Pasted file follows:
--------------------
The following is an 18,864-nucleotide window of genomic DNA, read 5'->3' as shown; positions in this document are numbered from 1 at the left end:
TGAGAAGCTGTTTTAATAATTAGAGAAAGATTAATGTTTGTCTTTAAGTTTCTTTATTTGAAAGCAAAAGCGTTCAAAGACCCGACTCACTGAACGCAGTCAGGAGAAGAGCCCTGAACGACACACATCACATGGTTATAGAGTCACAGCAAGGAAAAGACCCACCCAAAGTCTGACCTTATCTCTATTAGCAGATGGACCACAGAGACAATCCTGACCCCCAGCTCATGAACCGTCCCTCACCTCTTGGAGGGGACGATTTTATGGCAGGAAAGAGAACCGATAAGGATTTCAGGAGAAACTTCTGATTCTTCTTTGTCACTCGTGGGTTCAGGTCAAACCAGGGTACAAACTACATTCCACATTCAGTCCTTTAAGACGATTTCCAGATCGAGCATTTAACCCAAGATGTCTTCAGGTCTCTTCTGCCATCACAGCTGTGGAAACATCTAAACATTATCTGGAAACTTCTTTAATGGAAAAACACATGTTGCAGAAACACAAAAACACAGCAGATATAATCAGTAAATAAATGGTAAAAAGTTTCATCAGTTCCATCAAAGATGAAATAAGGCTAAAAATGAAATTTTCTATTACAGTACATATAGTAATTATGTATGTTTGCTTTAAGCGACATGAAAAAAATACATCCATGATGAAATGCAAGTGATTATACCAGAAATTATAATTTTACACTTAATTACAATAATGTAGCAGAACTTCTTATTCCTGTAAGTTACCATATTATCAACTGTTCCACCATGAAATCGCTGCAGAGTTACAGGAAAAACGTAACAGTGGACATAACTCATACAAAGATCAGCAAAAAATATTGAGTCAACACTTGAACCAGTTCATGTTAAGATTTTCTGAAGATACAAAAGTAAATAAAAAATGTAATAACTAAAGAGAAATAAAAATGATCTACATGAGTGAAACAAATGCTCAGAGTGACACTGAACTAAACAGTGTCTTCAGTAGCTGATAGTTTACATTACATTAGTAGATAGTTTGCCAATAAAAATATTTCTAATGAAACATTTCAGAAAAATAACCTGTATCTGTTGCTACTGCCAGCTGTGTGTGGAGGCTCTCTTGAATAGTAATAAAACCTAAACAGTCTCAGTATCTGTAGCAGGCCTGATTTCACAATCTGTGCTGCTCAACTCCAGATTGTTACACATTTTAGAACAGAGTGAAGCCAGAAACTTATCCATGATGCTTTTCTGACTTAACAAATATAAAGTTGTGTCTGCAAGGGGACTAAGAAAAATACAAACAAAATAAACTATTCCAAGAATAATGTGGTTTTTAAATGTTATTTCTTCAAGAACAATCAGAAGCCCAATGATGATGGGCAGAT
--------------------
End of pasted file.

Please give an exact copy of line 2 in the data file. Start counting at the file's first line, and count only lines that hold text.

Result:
TGAGAAGCTGTTTTAATAATTAGAGAAAGATTAATGTTTGTCTTTAAGTTTCTTTATTTGAAAGCAAAAGCGTTCAAAGACCCGACTCACTGAACGCAGTCAGGAGAAGAGCCCTGAACGACACACATCACATGGTTATAGAGTCACAGCAAGGAAAAGACCCACCCAAAGTCTGACCTTATCTCTATTAGCAGATGGACCACAGAGACAATCCTGACCCCCAGCTCATGAACCGTCCCTCACCTCTTGGAGGGGACGATTTTATGGCAGGAAAGAGAACCGATAAGGATTTCAGGAGAAACTTCTGATTCTTCTTTGTCACTCGTGGGTTCAGGTCAAACCAGGGTACAAACTACATTCCACATTCAGTCCTTTAAGACGATTTCCAGATCGAGCATTTAACCCAAGATGTCTTCAGGTCTCTTCTGCCATCACAGCTGTGGAAACATCTAAACATTATCTGGAAACTTCTTTAATGGAAAAACACATGTTGCAGAAACACAAAAACACAGCAGATATAATCAGTAAATAAATGGTAAAAAGTTTCATCAGTTCCATCAAAGATGAAATAAGGCTAAAAATGAAATTTTCTATTACAGTACATATAGTAATTATGTATGTTTGCTTTAAGCGACATGAAAAAAATACATCCATGATGAAATGCAAGTGATTATACCAGAAATTATAATTTTACACTTAATTACAATAATGTAGCAGAACTTCTTATTCCTGTAAGTTACCATATTATCAACTGTTCCACCATGAAATCGCTGCAGAGTTACAGGAAAAACGTAACAGTGGACATAACTCATACAAAGATCAGCAAAAAATATTGAGTCAACACTTGAACCAGTTCATGTTAAGATTTTCTGAAGATACAAAAGTAAATAAAAAATGTAATAACTAAAGAGAAATAAAAATGATCTACATGAGTGAAACAAATGCTCAGAGTGACACTGAACTAAACAGTGTCTTCAGTAGCTGATAGTTTACATTACATTAGTAGATAGTTTGCCAATAAAAATATTTCTAATGAAACATTTCAGAAAAATAACCTGTATCTGTTGCTACTGCCAGCTGTGTGTGGAGGCTCTCTTGAATAGTAATAAAACCTAAACAGTCTCAGTATCTGTAGCAGGCCTGATTTCACAATCTGTGCTGCTCAACTCCAGATTGTTACACATTTTAGAACAGAGTGAAGCCAGAAACTTATCCATGATGCTTTTCTGACTTAACAAATATAAAGTTGTGTCTGCAAGGGGACTAAGAAAAATACAAACAAAATAAACTATTCCAAGAATAATGTGGTTTTTAAATGTTATTTCTTCAAGAACAATCAGAAGCCCAATGATGATGGGCAGAT